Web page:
There is a broadside that reads: “No Jew can be a member of the German nation.” Newspapers referred to them as “Jewish beasts” in print. One large paper, Der Sturmer, printed the slogan “The Jews are our misfortune” at the bottom of each of its pages. Numerous papers made fun of the Jews in cartoons. The SS newspaper routinely blamed them for inflation and other economic crisis. The German people never criticized this. In fact, anti-Jew art shows and exhibits were attended by huge German crowds.

There was a book published called Never Trust a Jew, a children’s book. In The Jew as Destroyer of the Race, published in 1934, Aryan women were told not to associate with Jews. In it was the line “Here is the Jew, as anyone can see, the biggest scoundrel in the entire country.” In the anti-Jew book Poisonous Mushroom it was written that “the Jew is a swindler.” One anti-Jewish art show that toured Berlin and Vienna attracted 5,000 visitors per day.

Hatred of the Jews was everywhere. There were hideous anti-Jew ashtrays sold throughout the country. Joseph Goebbels published numerous anti-Jew books. All Jews were required to provide family lineage charts that went back three generations to prove who they were. They had to carry papers with them. Later, each had to wear a star on his coat to show that he/she was a Jew. The Jews were eventually sent to concentration camps where millions were murdered.

The New York Historical Society sees exhibitions such as this as part of their role in presenting history.

“Anti-Semitism is among the most harrowing topics of 20th century history,” said Dr. Louise Mirrer, President of the New-York Historical Society. “While it is painful to see artifacts from a culture of hatred, understanding how such a horrifying moment in history developed is fundamental to helping us better grasp current events. The moral questions raised by the rise of Nazism in Germany transcend geographical and temporary boundaries, and it is the responsibility of institutions like ours to educate and inspire contemporary audiences to reflect on the roles and responsibilities of individuals, organizations and nations when confronted with injustice. ”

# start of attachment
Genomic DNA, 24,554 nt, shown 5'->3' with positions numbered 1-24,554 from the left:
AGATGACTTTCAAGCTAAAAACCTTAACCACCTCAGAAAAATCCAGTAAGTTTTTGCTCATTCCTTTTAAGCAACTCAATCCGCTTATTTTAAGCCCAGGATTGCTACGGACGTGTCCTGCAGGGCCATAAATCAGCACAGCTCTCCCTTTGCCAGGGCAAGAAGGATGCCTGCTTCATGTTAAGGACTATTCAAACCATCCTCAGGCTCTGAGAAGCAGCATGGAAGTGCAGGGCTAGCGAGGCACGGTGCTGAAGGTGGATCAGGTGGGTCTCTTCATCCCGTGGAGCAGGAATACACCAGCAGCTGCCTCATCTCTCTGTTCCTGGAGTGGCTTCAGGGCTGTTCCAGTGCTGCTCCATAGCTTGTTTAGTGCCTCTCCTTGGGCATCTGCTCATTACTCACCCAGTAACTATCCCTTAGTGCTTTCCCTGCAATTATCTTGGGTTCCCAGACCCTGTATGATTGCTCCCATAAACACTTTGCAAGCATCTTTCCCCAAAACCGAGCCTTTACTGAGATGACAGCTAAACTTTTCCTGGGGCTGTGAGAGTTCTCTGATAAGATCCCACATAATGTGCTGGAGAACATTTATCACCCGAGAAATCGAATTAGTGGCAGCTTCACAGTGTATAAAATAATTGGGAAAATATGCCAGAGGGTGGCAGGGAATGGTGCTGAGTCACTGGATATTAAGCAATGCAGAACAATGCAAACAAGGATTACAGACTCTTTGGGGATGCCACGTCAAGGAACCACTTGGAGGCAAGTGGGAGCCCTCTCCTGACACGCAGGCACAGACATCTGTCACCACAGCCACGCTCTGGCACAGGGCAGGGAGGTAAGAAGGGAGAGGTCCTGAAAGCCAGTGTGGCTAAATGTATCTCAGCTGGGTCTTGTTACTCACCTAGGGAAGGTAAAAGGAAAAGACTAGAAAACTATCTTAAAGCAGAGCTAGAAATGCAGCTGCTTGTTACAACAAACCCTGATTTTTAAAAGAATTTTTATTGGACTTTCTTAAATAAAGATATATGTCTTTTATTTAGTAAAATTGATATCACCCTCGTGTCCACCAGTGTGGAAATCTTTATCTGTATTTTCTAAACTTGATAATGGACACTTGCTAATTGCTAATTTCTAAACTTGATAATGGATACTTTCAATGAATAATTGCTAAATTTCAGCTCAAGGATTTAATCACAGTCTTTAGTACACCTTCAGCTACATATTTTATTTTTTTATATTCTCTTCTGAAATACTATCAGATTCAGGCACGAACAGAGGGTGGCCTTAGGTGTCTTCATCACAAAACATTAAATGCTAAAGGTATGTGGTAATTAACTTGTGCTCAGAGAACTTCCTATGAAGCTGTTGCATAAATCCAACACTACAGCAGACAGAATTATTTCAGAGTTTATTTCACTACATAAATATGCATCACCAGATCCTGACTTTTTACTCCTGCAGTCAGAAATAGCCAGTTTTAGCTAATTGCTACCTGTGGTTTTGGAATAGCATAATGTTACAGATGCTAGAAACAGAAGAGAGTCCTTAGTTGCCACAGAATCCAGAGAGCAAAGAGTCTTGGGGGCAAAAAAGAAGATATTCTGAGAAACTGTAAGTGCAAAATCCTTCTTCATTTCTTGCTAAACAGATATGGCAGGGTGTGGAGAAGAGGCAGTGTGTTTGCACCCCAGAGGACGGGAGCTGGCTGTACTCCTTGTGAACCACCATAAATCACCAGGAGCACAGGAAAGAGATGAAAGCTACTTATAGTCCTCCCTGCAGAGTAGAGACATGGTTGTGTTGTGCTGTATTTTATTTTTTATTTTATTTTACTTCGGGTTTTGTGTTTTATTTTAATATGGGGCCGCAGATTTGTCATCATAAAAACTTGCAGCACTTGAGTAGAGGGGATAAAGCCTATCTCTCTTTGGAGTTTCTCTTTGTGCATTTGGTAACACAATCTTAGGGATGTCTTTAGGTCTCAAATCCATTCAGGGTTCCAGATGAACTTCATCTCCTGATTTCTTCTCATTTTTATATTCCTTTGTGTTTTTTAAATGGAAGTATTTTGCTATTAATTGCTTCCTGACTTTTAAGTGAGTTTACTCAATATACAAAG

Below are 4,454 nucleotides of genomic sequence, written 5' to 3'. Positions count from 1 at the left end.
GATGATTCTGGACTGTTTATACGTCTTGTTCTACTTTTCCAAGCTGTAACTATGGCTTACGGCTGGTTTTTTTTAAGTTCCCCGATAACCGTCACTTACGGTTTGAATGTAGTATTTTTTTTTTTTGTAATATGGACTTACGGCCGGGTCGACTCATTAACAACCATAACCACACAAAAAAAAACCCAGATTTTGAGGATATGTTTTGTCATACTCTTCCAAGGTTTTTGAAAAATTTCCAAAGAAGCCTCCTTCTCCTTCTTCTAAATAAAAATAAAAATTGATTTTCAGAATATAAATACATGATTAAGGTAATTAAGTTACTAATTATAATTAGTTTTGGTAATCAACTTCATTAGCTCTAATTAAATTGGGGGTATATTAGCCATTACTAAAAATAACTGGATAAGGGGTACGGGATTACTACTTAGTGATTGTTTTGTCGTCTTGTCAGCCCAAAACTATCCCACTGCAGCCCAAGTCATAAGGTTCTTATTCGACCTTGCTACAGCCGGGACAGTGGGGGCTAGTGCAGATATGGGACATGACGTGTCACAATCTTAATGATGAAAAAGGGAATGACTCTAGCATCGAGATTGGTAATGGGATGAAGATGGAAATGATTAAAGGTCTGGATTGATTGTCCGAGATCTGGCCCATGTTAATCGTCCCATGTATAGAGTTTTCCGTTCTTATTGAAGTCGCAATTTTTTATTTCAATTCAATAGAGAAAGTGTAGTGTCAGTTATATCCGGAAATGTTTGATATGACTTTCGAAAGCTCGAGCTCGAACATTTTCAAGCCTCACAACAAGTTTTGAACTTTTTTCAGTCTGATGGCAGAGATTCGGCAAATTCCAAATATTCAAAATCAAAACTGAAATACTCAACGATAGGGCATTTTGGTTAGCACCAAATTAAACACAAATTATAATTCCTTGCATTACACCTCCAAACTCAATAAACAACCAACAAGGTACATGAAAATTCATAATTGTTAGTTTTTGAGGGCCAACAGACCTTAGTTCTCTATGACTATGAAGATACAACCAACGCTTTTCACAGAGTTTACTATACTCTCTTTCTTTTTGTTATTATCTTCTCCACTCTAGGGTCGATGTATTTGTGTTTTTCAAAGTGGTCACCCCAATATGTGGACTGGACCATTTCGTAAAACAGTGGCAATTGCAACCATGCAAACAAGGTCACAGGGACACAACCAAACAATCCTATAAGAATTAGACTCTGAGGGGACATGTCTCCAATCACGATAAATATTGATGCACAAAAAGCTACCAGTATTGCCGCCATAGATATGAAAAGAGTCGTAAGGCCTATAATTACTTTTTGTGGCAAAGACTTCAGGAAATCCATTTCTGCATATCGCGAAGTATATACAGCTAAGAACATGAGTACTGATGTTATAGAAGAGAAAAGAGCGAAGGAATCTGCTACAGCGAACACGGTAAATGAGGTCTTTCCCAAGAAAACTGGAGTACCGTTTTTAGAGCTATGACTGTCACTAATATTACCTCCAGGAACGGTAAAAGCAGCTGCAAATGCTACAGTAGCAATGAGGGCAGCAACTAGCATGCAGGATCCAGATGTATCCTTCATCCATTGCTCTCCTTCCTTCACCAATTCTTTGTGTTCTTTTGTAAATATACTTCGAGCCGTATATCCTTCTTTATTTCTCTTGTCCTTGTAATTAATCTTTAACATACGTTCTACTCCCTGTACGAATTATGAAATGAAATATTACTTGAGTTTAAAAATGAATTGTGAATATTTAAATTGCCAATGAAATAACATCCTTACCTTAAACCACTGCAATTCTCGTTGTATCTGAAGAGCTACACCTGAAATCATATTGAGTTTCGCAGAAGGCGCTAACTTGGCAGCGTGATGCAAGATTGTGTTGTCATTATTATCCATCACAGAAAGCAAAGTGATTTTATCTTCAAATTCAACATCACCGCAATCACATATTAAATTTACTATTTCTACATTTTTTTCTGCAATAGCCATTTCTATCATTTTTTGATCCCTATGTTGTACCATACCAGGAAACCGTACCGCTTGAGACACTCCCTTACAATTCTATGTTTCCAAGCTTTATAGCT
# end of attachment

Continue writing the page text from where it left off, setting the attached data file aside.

It is a good exhibit, but it has several problems. First, it is housed in a tiny, very dark rectangular room and you have to really search for the exhibit room (it is on the second floor at the top of the staircase) as you walk through the building. The exhibit needs more artifacts and they must be available somewhere. All of those anti-Jewish posters from the walls of German cities? Where are they? Second, all of the pieces, and even the video screens, are too small. The exhibit cries out for a half dozen or so large artifacts, or at least blown up photographs, to catch the eye of a visitor to the hall. In every single one of the exhibits I have reviewed there, the NYHS has done just that with large pieces and they made the exhibits successful. The exhibit curator underplays the acts of persecution the Nazis. That story is told in small hard to read descriptive cards under the artifacts or broadsides. Coincidentally, a day after I saw the exhibit I watched the film The Pianist on television again and the persecution of the Jews is shown in all of its heavy-handed horror in just a few, small, but elegant, scenes. The Historical Society needs to do more in the way the movie did.

Despite these drawbacks, you do learn much from the exhibit. The historical society not only paints a grim portrait of the Nazis, but includes many aspects of their persecution that are not generally known to the public.

The exhibit is open through July 31.